The Department of Basic Education minister, Angie Motshega revealed at the South African Democratic Teachers’ Union (SADTU’s) elective conference in Johannesburg on Thursday that they are formalising on a general education certificate to allow Grade 9 pupils to exit schooling.
In a bid to reduce the failure rate, repetition and drop-outs the department are looking to implement a General Education Certificate (GEC) before the Grade 12 exit.
The certificate will be administered in the same way as the Grade 12 exams.
Basic education will be decolonised
The plan is to launch a high level national and provincial assessment system which will allow learners as young as 15 to exit the education system with a government-approved qualification.
The launch of the first systemic evaluations in grades 3, 6 and 9 are expected to be finalised by June 2020 and the field trial for the GEC for Grade 9 is scheduled for completion at the end of July 2020.
Motshekga said they have identified 11 areas of focus for the 2019 to 2024 medium-term strategic framework which include the decolonisation of basic education and the promotion of African languages, the teaching of South African and African history and bridging the digital divide whereby ensuring that all schools and education offices have access to internet and free data within the next six years.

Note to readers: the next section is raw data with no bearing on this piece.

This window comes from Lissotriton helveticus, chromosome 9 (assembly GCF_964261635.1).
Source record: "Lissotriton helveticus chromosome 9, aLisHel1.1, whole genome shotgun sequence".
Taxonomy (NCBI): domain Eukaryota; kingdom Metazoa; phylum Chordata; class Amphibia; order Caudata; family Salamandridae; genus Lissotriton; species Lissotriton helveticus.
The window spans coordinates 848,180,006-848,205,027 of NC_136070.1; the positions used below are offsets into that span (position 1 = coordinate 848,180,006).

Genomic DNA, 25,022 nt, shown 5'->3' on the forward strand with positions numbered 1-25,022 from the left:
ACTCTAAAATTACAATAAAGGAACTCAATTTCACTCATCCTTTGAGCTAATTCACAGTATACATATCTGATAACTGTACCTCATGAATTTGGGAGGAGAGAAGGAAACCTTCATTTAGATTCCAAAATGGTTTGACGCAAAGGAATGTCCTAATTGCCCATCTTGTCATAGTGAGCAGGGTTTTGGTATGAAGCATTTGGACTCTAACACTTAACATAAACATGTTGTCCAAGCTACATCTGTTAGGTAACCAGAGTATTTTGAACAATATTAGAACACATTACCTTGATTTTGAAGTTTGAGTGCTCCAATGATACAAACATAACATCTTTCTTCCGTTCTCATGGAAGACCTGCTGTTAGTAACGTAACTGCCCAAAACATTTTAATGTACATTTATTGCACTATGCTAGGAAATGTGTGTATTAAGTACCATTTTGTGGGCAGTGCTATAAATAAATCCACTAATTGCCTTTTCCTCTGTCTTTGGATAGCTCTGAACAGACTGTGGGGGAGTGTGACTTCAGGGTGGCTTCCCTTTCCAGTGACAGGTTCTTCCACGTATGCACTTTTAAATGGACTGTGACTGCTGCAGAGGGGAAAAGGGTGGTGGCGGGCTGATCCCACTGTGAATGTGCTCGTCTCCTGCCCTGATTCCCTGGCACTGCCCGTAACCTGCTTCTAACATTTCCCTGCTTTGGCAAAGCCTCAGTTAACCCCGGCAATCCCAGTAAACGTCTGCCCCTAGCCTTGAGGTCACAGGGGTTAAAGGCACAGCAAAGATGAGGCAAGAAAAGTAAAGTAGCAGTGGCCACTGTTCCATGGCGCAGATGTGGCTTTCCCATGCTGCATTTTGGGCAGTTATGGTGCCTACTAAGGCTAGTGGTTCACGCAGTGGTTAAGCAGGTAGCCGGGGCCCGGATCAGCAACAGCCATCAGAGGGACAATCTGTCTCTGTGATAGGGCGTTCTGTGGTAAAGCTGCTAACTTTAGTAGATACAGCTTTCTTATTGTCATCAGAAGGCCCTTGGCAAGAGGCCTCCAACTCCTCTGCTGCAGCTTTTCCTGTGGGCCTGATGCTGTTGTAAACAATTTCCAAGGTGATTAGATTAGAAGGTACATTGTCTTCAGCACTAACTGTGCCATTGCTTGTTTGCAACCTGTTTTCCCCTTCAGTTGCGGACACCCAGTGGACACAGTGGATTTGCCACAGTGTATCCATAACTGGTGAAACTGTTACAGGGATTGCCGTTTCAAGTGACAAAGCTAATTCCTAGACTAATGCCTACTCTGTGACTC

A new curriculum for a changing world
The department will focus the curriculum on skills and competencies for a changing world by introducing new subjects such as aviation studies, maritime, coding and robotics.
They also plan to introduce 10 skill-based focus schools which will offer these subjects as well as Hi-Tech studies, Arts, Maths and Science, BCM, Engineering, Hospitality & Tourism.
Where to from there?
The idea that students can leave school at 15 or at the end of Grade 9 sounds great to some, but where do they go from there? A Grade 9 certificate does not qualify them for employment.
The Universities are already filled to the maximum.
The idea to leave high school in Grade 9 or 10 is nothing new as learners who are not academic were always able to continue their studies at a Technicon to obtain a trade certificate. The cost involved for lower income families, however, did not always allow for this.